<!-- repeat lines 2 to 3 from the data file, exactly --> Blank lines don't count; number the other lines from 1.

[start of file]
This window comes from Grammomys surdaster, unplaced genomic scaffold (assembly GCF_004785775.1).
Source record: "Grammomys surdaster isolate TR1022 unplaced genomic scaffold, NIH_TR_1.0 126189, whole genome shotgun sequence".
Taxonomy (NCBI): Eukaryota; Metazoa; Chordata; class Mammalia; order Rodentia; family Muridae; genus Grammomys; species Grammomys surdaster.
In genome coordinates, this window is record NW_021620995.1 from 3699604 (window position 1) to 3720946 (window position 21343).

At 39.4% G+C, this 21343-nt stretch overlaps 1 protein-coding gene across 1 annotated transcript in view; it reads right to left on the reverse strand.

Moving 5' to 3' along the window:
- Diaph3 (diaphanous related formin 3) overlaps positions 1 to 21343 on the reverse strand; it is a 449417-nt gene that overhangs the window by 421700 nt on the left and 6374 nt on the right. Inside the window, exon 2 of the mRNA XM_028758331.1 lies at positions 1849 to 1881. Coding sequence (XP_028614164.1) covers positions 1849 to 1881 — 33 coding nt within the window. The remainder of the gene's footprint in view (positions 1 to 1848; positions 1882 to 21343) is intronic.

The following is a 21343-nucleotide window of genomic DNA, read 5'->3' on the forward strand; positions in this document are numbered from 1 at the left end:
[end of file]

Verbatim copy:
Source record: "Grammomys surdaster isolate TR1022 unplaced genomic scaffold, NIH_TR_1.0 126189, whole genome shotgun sequence".
Taxonomy (NCBI): Eukaryota; Metazoa; Chordata; class Mammalia; order Rodentia; family Muridae; genus Grammomys; species Grammomys surdaster.